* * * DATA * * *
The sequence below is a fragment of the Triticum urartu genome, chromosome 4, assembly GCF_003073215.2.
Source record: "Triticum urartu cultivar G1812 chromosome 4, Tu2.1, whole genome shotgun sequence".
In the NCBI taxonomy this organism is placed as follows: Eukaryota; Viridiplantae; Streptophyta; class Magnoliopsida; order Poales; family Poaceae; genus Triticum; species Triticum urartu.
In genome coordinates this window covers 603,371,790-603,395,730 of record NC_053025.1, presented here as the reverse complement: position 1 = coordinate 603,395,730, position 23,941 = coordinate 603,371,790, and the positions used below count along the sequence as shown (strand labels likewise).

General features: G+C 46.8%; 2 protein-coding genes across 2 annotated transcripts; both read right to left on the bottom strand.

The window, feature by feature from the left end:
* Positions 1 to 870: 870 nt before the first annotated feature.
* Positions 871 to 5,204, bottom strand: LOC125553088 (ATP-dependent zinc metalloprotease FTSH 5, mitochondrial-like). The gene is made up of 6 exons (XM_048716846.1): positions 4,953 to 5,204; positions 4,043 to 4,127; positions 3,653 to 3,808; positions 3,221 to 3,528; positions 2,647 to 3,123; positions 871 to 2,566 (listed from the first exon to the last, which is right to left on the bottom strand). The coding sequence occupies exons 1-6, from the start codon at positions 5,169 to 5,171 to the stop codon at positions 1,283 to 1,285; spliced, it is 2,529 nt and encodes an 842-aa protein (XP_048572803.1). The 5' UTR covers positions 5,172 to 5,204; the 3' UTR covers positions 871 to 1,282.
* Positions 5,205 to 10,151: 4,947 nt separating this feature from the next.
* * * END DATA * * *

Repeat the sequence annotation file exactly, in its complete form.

The sequence below is a fragment of the Triticum urartu genome, chromosome 4, assembly GCF_003073215.2.
Source record: "Triticum urartu cultivar G1812 chromosome 4, Tu2.1, whole genome shotgun sequence".
In the NCBI taxonomy this organism is placed as follows: Eukaryota; Viridiplantae; Streptophyta; class Magnoliopsida; order Poales; family Poaceae; genus Triticum; species Triticum urartu.
In genome coordinates this window covers 603,371,790-603,395,730 of record NC_053025.1, presented here as the reverse complement: position 1 = coordinate 603,395,730, position 23,941 = coordinate 603,371,790, and the positions used below count along the sequence as shown (strand labels likewise).

General features: G+C 46.8%; 2 protein-coding genes across 2 annotated transcripts; both read right to left on the bottom strand.

The window, feature by feature from the left end:
* Positions 1 to 870: 870 nt before the first annotated feature.
* Positions 871 to 5,204, bottom strand: LOC125553088 (ATP-dependent zinc metalloprotease FTSH 5, mitochondrial-like). The gene is made up of 6 exons (XM_048716846.1): positions 4,953 to 5,204; positions 4,043 to 4,127; positions 3,653 to 3,808; positions 3,221 to 3,528; positions 2,647 to 3,123; positions 871 to 2,566 (listed from the first exon to the last, which is right to left on the bottom strand). The coding sequence occupies exons 1-6, from the start codon at positions 5,169 to 5,171 to the stop codon at positions 1,283 to 1,285; spliced, it is 2,529 nt and encodes an 842-aa protein (XP_048572803.1). The 5' UTR covers positions 5,172 to 5,204; the 3' UTR covers positions 871 to 1,282.
* Positions 5,205 to 10,151: 4,947 nt separating this feature from the next.